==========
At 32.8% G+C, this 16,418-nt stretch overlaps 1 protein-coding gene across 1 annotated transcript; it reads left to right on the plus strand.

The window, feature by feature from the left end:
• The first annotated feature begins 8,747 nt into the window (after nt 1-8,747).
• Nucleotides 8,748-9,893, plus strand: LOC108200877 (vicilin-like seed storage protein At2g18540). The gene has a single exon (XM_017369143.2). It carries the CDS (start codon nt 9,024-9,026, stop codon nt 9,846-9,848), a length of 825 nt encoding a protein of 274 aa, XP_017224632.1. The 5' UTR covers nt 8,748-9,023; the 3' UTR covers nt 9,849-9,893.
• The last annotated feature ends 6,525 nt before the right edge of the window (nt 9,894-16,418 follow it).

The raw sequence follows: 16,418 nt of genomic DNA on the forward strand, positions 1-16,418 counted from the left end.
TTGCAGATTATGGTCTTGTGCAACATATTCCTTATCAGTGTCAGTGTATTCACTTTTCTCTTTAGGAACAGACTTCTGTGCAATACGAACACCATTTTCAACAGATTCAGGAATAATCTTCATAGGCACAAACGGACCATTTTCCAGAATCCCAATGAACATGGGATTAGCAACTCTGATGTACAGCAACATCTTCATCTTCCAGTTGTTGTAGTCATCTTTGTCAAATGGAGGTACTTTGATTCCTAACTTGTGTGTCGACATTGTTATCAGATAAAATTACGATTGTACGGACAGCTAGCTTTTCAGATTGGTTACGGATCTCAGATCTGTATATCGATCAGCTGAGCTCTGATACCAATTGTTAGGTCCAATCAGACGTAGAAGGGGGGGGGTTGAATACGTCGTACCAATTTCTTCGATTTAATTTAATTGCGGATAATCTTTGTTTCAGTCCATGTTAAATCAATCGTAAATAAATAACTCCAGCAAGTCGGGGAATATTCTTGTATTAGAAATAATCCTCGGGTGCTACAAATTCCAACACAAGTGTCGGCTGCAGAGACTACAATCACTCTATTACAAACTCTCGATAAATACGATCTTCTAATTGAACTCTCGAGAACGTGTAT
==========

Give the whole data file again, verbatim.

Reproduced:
At 32.8% G+C, this 16,418-nt stretch overlaps 1 protein-coding gene across 1 annotated transcript; it reads left to right on the plus strand.

The window, feature by feature from the left end:
• The first annotated feature begins 8,747 nt into the window (after nt 1-8,747).
• Nucleotides 8,748-9,893, plus strand: LOC108200877 (vicilin-like seed storage protein At2g18540). The gene has a single exon (XM_017369143.2). It carries the CDS (start codon nt 9,024-9,026, stop codon nt 9,846-9,848), a length of 825 nt encoding a protein of 274 aa, XP_017224632.1. The 5' UTR covers nt 8,748-9,023; the 3' UTR covers nt 9,849-9,893.
• The last annotated feature ends 6,525 nt before the right edge of the window (nt 9,894-16,418 follow it).

The raw sequence follows: 16,418 nt of genomic DNA on the forward strand, positions 1-16,418 counted from the left end.
TTGCAGATTATGGTCTTGTGCAACATATTCCTTATCAGTGTCAGTGTATTCACTTTTCTCTTTAGGAACAGACTTCTGTGCAATACGAACACCATTTTCAACAGATTCAGGAATAATCTTCATAGGCACAAACGGACCATTTTCCAGAATCCCAATGAACATGGGATTAGCAACTCTGATGTACAGCAACATCTTCATCTTCCAGTTGTTGTAGTCATCTTTGTCAAATGGAGGTACTTTGATTCCTAACTTGTGTGTCGACATTGTTATCAGATAAAATTACGATTGTACGGACAGCTAGCTTTTCAGATTGGTTACGGATCTCAGATCTGTATATCGATCAGCTGAGCTCTGATACCAATTGTTAGGTCCAATCAGACGTAGAAGGGGGGGGGTTGAATACGTCGTACCAATTTCTTCGATTTAATTTAATTGCGGATAATCTTTGTTTCAGTCCATGTTAAATCAATCGTAAATAAATAACTCCAGCAAGTCGGGGAATATTCTTGTATTAGAAATAATCCTCGGGTGCTACAAATTCCAACACAAGTGTCGGCTGCAGAGACTACAATCACTCTATTACAAACTCTCGATAAATACGATCTTCTAATTGAACTCTCGAGAACGTGTAT